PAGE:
Compassion In Action

Read this story and tell me where the logical fallacies comes in.

Done? OK, let’s get to work:

Saying that Eric Garner was overweight at 350-400 pounds and battling asthma, many posters on the sites TheeRant and PoliceOne.com said the Staten Island father and husband brought his death last Thursday upon himself. They said his health contributed to his cardiac arrest, and that their interpretation of an eyewitness video of Garner's altercation with police last Thursday was that he resisted arrest.

Police said they suspected Garner of selling untaxed cigarettes when they approached him on a sidewalk. He told them he'd done nothing wrong. He was later pronounced dead at a hospital.

[…] On PoliceOne.com, one person wrote, "Mayor you killed our effectiveness on the street, when you killed Stop and Frisk. Because of a few bleeding heart liberals and a few ethnic groups who believe they are the only ones being stopped. You shut down the whole system. Because now all those baggy … pants you see walking around are probably locked and loaded."

Another referred to a video tape of Garner's altercation with police that went viral. On the tape, Garner is heard saying eight times "I can't breathe" as police press his head into the sidewalk.

"If you can talk you can breathe! A strong and deadly choke hold would not allow a person to talk," the poster wrote.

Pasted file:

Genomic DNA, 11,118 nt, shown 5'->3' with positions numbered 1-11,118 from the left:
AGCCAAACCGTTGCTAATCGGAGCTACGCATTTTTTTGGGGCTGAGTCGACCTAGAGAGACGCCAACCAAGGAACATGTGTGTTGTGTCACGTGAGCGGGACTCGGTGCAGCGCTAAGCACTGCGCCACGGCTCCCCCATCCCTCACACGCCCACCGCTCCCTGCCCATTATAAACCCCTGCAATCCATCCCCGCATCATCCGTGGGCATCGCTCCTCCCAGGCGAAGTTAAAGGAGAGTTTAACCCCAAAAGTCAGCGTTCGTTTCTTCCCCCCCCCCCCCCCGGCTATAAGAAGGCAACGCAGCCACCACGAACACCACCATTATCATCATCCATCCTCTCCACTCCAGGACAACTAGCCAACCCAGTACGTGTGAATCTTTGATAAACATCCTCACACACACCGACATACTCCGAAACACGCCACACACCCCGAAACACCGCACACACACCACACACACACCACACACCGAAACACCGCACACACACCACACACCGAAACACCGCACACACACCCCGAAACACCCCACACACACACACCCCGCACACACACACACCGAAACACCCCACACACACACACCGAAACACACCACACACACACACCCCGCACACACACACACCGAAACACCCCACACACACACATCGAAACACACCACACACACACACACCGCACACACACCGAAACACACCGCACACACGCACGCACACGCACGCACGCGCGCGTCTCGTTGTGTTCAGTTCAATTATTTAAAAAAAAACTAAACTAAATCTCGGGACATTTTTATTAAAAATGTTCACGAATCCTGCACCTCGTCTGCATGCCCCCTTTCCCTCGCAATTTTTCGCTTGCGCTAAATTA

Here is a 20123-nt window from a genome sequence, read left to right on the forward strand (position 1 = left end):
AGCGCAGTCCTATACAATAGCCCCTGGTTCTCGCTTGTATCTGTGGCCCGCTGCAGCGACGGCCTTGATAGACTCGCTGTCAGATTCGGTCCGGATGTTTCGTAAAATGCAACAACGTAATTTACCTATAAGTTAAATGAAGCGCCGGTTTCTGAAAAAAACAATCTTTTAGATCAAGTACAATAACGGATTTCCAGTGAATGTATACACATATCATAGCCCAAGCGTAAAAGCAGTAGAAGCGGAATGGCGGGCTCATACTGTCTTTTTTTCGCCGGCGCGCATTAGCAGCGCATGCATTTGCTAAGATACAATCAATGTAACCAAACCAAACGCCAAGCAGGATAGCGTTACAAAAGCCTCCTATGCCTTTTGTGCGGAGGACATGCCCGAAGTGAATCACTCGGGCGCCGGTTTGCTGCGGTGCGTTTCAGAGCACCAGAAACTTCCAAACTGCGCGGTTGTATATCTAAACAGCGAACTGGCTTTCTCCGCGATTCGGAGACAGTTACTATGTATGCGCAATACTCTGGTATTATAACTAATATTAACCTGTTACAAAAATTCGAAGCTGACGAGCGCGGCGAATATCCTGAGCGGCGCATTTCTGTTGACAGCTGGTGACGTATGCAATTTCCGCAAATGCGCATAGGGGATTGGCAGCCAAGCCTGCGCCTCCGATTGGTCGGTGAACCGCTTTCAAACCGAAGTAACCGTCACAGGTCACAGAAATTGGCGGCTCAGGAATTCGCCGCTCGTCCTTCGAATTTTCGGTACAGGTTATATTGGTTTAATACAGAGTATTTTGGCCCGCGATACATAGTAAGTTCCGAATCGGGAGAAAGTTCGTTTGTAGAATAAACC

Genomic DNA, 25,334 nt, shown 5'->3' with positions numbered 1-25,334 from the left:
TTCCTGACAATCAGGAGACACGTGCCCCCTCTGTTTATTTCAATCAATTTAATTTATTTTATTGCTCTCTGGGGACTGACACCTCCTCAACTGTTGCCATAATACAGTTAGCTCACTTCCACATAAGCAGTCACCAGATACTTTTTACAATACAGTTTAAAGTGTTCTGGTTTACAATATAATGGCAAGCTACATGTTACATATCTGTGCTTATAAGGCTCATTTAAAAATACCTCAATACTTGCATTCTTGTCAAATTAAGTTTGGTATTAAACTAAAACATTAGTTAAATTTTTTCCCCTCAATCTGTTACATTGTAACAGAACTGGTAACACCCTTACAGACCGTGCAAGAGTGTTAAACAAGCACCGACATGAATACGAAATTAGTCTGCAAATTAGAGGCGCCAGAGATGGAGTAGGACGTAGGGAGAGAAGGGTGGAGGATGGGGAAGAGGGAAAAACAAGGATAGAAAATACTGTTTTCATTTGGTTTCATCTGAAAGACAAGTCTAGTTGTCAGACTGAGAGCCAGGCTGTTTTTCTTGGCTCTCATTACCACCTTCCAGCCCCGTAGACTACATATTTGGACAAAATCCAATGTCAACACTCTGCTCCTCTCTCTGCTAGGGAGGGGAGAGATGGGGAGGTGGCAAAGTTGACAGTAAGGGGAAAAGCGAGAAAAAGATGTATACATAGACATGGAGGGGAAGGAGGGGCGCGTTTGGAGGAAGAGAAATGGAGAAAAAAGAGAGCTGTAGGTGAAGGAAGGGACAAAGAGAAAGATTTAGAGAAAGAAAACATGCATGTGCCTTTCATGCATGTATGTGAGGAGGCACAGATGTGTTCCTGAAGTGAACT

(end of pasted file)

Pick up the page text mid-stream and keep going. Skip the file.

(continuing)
Here are the things I want to look at:

a) If he’s 350-400 pounds, then you have to assume a chokehold is a life-threatening event. Period. It’s a fairly safe assumption that the suspect has cardiovascular problems and cutting off his air, even partially could kill him. As a professional police officer, paid and trained to protect the public and to call for medical assistance when necessary, this should be ingrained into your thought process.

b) You can talk if you’re choking. If you are not getting enough air into your lungs, that’s not unlike, in fact, it’s almost exactly like, COPD: chronic obstructive pulmonary disease. Only not chronic. And the only disease is in the mind of the frikkin’ idiot who put the victim into a chokehold that is specifically outlawed by the NYPD code of conduct. But there are plenty of emphysema and asthma patients who can talk in short bursts as they inhale enough air to support speech. Basically, this victim was dying and in dying, you find a way to exert extraordinary effort to do things that normally are not likely to occur.

What the police officer did in this instance goes beyond shameful all the way to criminal.